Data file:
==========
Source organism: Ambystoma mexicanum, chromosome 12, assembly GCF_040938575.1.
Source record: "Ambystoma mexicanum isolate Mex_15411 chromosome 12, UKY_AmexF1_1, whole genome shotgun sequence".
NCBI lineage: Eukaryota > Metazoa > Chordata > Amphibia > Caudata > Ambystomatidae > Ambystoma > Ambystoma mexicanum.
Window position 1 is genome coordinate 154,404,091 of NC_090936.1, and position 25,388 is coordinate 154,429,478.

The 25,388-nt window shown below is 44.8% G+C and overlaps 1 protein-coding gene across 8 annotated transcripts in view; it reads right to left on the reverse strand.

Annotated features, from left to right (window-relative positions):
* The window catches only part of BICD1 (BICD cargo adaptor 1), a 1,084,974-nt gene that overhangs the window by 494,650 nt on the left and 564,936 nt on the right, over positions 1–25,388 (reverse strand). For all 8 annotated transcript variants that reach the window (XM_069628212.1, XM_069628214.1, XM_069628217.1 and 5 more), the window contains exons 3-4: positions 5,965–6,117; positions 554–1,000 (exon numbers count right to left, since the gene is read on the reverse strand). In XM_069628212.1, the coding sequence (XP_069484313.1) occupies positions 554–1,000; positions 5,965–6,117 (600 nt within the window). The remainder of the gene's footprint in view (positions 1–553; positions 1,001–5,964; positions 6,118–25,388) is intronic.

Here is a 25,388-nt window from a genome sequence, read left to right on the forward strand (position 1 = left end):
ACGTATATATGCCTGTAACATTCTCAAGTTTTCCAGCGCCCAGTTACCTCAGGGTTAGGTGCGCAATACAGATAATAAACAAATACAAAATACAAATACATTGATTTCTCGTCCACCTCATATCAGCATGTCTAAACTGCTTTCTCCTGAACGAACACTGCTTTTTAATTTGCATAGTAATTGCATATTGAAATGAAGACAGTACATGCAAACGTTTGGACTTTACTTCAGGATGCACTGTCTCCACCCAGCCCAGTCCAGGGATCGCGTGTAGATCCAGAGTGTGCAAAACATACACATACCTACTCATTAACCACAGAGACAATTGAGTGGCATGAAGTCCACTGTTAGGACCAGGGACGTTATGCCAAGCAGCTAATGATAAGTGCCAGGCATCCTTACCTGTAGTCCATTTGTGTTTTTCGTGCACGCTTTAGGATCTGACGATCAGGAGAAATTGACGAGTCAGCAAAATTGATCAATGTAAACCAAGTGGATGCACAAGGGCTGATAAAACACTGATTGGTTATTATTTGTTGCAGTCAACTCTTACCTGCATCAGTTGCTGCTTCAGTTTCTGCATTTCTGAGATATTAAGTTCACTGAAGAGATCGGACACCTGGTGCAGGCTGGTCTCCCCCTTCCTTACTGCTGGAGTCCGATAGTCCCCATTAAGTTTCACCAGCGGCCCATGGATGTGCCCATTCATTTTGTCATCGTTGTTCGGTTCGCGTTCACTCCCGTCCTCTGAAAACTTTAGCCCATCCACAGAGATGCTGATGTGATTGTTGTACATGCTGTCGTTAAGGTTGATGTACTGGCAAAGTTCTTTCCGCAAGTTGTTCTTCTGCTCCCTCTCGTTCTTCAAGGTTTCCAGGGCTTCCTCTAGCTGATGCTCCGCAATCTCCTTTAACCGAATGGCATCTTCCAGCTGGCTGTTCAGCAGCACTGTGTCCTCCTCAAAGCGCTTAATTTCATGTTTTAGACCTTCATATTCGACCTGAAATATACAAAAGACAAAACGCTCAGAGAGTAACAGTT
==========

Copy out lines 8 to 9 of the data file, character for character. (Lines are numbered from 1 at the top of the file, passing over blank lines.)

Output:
Here is a 25,388-nt window from a genome sequence, read left to right on the forward strand (position 1 = left end):
ACGTATATATGCCTGTAACATTCTCAAGTTTTCCAGCGCCCAGTTACCTCAGGGTTAGGTGCGCAATACAGATAATAAACAAATACAAAATACAAATACATTGATTTCTCGTCCACCTCATATCAGCATGTCTAAACTGCTTTCTCCTGAACGAACACTGCTTTTTAATTTGCATAGTAATTGCATATTGAAATGAAGACAGTACATGCAAACGTTTGGACTTTACTTCAGGATGCACTGTCTCCACCCAGCCCAGTCCAGGGATCGCGTGTAGATCCAGAGTGTGCAAAACATACACATACCTACTCATTAACCACAGAGACAATTGAGTGGCATGAAGTCCACTGTTAGGACCAGGGACGTTATGCCAAGCAGCTAATGATAAGTGCCAGGCATCCTTACCTGTAGTCCATTTGTGTTTTTCGTGCACGCTTTAGGATCTGACGATCAGGAGAAATTGACGAGTCAGCAAAATTGATCAATGTAAACCAAGTGGATGCACAAGGGCTGATAAAACACTGATTGGTTATTATTTGTTGCAGTCAACTCTTACCTGCATCAGTTGCTGCTTCAGTTTCTGCATTTCTGAGATATTAAGTTCACTGAAGAGATCGGACACCTGGTGCAGGCTGGTCTCCCCCTTCCTTACTGCTGGAGTCCGATAGTCCCCATTAAGTTTCACCAGCGGCCCATGGATGTGCCCATTCATTTTGTCATCGTTGTTCGGTTCGCGTTCACTCCCGTCCTCTGAAAACTTTAGCCCATCCACAGAGATGCTGATGTGATTGTTGTACATGCTGTCGTTAAGGTTGATGTACTGGCAAAGTTCTTTCCGCAAGTTGTTCTTCTGCTCCCTCTCGTTCTTCAAGGTTTCCAGGGCTTCCTCTAGCTGATGCTCCGCAATCTCCTTTAACCGAATGGCATCTTCCAGCTGGCTGTTCAGCAGCACTGTGTCCTCCTCAAAGCGCTTAATTTCATGTTTTAGACCTTCATATTCGACCTGAAATATACAAAAGACAAAACGCTCAGAGAGTAACAGTT